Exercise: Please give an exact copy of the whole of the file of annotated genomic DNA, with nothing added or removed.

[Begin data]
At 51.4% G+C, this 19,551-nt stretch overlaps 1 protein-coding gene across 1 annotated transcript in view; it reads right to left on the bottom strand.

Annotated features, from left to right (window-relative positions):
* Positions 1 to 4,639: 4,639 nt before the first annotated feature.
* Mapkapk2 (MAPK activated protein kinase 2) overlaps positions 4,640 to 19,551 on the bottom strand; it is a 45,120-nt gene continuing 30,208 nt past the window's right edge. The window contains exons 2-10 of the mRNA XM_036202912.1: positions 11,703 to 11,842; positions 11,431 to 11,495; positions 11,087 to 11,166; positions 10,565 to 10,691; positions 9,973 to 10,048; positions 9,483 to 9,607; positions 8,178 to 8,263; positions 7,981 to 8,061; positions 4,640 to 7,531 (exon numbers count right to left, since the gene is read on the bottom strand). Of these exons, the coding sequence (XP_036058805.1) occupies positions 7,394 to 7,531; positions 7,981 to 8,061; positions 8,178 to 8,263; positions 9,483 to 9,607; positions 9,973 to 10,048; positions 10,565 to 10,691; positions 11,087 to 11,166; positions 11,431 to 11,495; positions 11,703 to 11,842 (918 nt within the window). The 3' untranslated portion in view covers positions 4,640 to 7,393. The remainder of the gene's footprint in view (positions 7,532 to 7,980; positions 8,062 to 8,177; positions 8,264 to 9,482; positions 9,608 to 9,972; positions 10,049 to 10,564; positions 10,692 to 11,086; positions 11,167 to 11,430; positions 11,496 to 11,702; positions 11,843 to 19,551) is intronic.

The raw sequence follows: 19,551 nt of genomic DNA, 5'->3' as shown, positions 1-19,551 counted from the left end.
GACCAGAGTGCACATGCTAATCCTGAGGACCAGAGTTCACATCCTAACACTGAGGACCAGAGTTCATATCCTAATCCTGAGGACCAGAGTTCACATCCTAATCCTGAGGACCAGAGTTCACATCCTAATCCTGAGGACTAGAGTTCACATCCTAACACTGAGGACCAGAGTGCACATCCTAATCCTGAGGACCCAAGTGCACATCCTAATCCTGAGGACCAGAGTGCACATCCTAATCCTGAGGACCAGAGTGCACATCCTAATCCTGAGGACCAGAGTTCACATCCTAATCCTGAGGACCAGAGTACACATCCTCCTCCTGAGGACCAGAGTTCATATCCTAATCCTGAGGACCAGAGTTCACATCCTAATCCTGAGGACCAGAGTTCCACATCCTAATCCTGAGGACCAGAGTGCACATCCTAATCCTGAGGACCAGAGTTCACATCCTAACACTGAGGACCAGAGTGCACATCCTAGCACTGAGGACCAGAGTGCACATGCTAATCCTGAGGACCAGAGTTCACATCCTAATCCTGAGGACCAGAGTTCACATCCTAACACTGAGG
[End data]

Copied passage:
At 51.4% G+C, this 19,551-nt stretch overlaps 1 protein-coding gene across 1 annotated transcript in view; it reads right to left on the bottom strand.

Annotated features, from left to right (window-relative positions):
* Positions 1 to 4,639: 4,639 nt before the first annotated feature.
* Mapkapk2 (MAPK activated protein kinase 2) overlaps positions 4,640 to 19,551 on the bottom strand; it is a 45,120-nt gene continuing 30,208 nt past the window's right edge. The window contains exons 2-10 of the mRNA XM_036202912.1: positions 11,703 to 11,842; positions 11,431 to 11,495; positions 11,087 to 11,166; positions 10,565 to 10,691; positions 9,973 to 10,048; positions 9,483 to 9,607; positions 8,178 to 8,263; positions 7,981 to 8,061; positions 4,640 to 7,531 (exon numbers count right to left, since the gene is read on the bottom strand). Of these exons, the coding sequence (XP_036058805.1) occupies positions 7,394 to 7,531; positions 7,981 to 8,061; positions 8,178 to 8,263; positions 9,483 to 9,607; positions 9,973 to 10,048; positions 10,565 to 10,691; positions 11,087 to 11,166; positions 11,431 to 11,495; positions 11,703 to 11,842 (918 nt within the window). The 3' untranslated portion in view covers positions 4,640 to 7,393. The remainder of the gene's footprint in view (positions 7,532 to 7,980; positions 8,062 to 8,177; positions 8,264 to 9,482; positions 9,608 to 9,972; positions 10,049 to 10,564; positions 10,692 to 11,086; positions 11,167 to 11,430; positions 11,496 to 11,702; positions 11,843 to 19,551) is intronic.

The raw sequence follows: 19,551 nt of genomic DNA, 5'->3' as shown, positions 1-19,551 counted from the left end.
GACCAGAGTGCACATGCTAATCCTGAGGACCAGAGTTCACATCCTAACACTGAGGACCAGAGTTCATATCCTAATCCTGAGGACCAGAGTTCACATCCTAATCCTGAGGACCAGAGTTCACATCCTAATCCTGAGGACTAGAGTTCACATCCTAACACTGAGGACCAGAGTGCACATCCTAATCCTGAGGACCCAAGTGCACATCCTAATCCTGAGGACCAGAGTGCACATCCTAATCCTGAGGACCAGAGTGCACATCCTAATCCTGAGGACCAGAGTTCACATCCTAATCCTGAGGACCAGAGTACACATCCTCCTCCTGAGGACCAGAGTTCATATCCTAATCCTGAGGACCAGAGTTCACATCCTAATCCTGAGGACCAGAGTTCCACATCCTAATCCTGAGGACCAGAGTGCACATCCTAATCCTGAGGACCAGAGTTCACATCCTAACACTGAGGACCAGAGTGCACATCCTAGCACTGAGGACCAGAGTGCACATGCTAATCCTGAGGACCAGAGTTCACATCCTAATCCTGAGGACCAGAGTTCACATCCTAACACTGAGG